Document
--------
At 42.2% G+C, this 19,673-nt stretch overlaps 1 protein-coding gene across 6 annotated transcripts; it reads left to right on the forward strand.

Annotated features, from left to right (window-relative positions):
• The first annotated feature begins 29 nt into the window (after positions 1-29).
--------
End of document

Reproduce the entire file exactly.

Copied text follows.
At 42.2% G+C, this 19,673-nt stretch overlaps 1 protein-coding gene across 6 annotated transcripts; it reads left to right on the forward strand.

Annotated features, from left to right (window-relative positions):
• The first annotated feature begins 29 nt into the window (after positions 1-29).